Oklahoma Watch: Low-income students likely to be retained at highest rate

An Oklahoma Watch analysis of state test data from spring 2012 found that Oklahoma elementary schools with higher rates of low-income students had greater shares of third-graders who scored poorly on the Oklahoma Core Curriculum Test for reading.
BY CHASE COOK Modified: March 30, 2013 at 11:55 pm •  Published: March 31, 2013
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The law requires school districts to assess children's reading levels in kindergarten; each school must submit reading plans on how to improve strugglers' skills.

Starting in 2014, third-graders who score “unsatisfactory” on the Oklahoma Core Curriculum Test for reading will be held back unless they are given an exemption. Exemptions include having limited English proficiency, passing state-approved alternative assessment tests or providing a teacher's documentation proving the child has adequate reading skills.

Students who complete a summer reading program also are eligible for promotion, at the teacher's discretion. Retained students can be promoted midyear if they pass a state-approved assessment test or develop a reading portfolio to prove their ability to read at grade level.

Oklahoma Department of Education officials say the reading act is designed to help schools improve most students' skills regardless of reading habits at home or attendance problems.

Tricia Pemberton, spokeswoman for the Education Department, said some schools with many low-income students score well on state reading tests.

“(These schools) are doing it with the same amount of funding, no more or no less funding,” Pemberton said. “They can do it.”

Florida model

Oklahoma's reading law is modeled off a Florida read-or-fail law enacted in 2002. The law has been touted as the reason for the state's academic gains.

Since 2002, average fourth-grade reading scores in Florida on the Nation's Report Card have jumped by 11 points and are 5 points above the national average. Minority and low-income students made significant improvements.

The results speak to Florida's efforts to help struggling kids and hold back the children that need more time, said Mary Laura Bragg, who a decade ago headed then-Gov. Jeb Bush's reading office and helped craft the reading law.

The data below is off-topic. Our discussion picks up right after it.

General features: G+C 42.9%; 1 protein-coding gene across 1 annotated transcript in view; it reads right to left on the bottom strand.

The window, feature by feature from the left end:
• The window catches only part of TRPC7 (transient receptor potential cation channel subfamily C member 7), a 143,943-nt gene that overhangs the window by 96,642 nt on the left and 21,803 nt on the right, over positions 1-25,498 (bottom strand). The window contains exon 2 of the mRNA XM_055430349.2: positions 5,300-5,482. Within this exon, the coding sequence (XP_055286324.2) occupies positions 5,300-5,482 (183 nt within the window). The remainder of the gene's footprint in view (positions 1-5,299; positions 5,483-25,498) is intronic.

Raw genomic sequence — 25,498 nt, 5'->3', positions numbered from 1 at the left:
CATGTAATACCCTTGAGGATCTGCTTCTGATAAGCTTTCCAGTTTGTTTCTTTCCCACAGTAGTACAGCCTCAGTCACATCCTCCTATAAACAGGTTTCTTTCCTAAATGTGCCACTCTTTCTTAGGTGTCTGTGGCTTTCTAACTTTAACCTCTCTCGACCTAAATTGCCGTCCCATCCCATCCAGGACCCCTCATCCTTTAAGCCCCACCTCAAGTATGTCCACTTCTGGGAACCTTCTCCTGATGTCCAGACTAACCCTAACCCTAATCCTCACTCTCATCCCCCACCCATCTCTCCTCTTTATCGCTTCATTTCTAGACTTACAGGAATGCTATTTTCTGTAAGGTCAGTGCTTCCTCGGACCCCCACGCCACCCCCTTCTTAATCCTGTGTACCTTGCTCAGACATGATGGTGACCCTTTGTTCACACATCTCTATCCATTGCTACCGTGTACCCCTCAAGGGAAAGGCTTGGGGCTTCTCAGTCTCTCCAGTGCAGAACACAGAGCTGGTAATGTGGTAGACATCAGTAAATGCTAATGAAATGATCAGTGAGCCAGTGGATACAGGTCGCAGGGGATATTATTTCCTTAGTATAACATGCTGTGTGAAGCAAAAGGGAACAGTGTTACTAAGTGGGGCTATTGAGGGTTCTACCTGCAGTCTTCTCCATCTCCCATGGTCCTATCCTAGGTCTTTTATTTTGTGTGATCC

After Florida's law took effect, the number of retained third-graders soared by more than 300 percent, to 23,166, according to state education data. The number has fallen since, but the state still holds back more students than it did before the law was passed.

Researchers are still scrutinizing the effects.

Nation's Report Card data show that while Florida's fourth-grade reading scores climbed, those for eighth-grade students have improved only slightly. Eighth-grade reading scores remain just below or above the national average.

A 2012 Harvard University study found that achievement by retained Florida students rose in the short term but was statistically insignificant after six years.

Shane Jimerson, a professor at the University of California-Santa Barbara who researches retention, said holding students back produces a short-term boost in productivity but is a long-term detriment. Retained children can suffer social problems because they reach puberty earlier than classmates and can feel stigmatized.

“Having a law with a retention mandate is akin to education malpractice,” Jimerson said.

Regrets

Teas, the Mark Twain principal, said she has seen firsthand the negative impact that retention can have on a child. Her son, Zach Teas, was held back in the second grade.

During his first year in second grade, Zach was put through tutoring and after-school programs and had a support system at home encouraging him to read, Angie Teas said. In the end, she decided to hold him back.

Even now, her eyes water and her voice grows heavy when she talks about the decision, which Zach's educators supported. She thinks the retention played a large part in Zach's not having motivation later in school. He graduated from an alternative high school and did not attend college. He now works at a call center.

Zach, 21, of Tulsa, said he takes responsibility for his education path. He wants to pursue a career related to video games.

“It isn't something you wish on your children,” Angie Teas said about her son not attending college. “You want them to live up to their full potential.”


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